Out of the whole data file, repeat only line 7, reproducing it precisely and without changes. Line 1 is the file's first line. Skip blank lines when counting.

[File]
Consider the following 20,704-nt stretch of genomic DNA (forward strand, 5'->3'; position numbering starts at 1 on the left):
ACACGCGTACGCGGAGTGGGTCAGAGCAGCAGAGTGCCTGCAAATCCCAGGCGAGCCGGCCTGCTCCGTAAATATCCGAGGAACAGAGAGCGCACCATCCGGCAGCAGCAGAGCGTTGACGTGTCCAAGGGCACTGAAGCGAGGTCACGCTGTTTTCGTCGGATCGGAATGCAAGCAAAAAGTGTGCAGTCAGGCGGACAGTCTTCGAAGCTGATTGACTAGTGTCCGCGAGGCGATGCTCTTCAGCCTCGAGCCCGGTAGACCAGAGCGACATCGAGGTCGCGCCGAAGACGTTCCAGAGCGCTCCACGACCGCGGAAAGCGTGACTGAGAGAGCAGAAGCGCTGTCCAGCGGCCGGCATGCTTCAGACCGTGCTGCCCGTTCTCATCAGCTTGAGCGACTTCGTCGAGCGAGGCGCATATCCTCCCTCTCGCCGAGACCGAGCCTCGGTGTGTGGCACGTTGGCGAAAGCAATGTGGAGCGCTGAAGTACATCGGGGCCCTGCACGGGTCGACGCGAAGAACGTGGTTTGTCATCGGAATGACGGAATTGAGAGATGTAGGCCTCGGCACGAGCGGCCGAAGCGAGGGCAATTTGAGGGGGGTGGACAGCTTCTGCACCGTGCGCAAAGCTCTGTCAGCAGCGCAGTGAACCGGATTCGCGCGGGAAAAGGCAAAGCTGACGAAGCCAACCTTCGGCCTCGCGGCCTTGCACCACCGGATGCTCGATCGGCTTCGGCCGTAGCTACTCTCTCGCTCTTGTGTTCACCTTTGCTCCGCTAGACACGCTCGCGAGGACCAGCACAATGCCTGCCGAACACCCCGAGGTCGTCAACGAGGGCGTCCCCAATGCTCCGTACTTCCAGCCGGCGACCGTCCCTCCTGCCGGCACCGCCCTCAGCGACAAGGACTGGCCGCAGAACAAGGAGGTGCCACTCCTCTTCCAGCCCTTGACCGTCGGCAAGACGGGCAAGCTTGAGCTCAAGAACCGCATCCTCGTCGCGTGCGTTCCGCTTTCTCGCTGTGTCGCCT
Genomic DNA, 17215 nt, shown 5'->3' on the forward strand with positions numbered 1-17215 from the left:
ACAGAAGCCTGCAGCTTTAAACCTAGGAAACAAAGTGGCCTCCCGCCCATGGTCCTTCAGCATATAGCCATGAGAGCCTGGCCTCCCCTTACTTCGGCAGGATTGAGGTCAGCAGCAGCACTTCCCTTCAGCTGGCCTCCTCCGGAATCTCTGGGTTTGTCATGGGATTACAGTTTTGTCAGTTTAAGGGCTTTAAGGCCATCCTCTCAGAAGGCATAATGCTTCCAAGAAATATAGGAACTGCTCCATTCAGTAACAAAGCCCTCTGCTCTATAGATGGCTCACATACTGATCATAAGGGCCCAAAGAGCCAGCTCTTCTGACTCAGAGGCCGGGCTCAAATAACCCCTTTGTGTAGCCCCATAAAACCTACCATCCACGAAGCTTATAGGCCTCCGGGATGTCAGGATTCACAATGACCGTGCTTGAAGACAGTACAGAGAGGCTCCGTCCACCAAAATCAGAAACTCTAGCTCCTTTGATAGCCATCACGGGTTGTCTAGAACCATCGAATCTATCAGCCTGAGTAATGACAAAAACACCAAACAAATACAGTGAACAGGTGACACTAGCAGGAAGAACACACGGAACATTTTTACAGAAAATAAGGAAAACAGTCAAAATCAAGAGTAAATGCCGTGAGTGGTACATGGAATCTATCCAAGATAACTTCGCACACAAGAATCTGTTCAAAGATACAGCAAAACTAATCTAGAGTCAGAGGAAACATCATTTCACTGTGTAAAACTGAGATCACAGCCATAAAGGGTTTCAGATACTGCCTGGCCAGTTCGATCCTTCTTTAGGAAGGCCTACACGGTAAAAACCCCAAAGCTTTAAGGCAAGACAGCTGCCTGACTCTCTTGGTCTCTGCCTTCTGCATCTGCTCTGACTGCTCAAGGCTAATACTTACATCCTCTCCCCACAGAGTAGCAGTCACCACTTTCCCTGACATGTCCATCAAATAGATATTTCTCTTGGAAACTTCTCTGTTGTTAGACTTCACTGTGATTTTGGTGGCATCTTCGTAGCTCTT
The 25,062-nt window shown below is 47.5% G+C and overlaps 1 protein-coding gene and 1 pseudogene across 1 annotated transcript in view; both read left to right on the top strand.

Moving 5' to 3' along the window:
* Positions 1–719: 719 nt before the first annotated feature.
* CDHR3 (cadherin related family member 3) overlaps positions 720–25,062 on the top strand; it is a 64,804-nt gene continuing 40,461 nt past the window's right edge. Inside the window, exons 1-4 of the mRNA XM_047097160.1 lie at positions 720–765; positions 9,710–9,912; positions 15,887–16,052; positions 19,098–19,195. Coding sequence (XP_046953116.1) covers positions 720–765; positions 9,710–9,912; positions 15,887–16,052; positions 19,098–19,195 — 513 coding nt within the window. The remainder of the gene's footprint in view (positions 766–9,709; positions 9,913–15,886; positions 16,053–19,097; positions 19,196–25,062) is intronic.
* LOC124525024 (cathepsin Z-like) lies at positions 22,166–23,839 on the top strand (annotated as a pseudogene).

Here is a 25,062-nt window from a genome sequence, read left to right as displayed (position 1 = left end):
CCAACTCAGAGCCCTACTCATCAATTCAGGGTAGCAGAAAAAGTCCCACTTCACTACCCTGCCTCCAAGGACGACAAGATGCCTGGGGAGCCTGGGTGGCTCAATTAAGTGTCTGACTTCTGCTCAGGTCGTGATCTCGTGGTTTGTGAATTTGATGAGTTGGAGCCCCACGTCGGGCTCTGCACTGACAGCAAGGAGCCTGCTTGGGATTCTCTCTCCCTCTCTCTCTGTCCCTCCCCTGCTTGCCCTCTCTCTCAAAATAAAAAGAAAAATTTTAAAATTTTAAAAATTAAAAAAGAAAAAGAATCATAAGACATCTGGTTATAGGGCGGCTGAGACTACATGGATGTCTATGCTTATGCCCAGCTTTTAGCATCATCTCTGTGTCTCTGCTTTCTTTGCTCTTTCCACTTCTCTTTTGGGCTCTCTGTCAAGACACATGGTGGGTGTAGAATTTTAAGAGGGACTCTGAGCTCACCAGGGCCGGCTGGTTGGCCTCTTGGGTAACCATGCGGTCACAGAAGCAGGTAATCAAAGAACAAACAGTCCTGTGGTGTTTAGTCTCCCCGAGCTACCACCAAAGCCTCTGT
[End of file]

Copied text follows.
* Positions 1–719: 719 nt before the first annotated feature.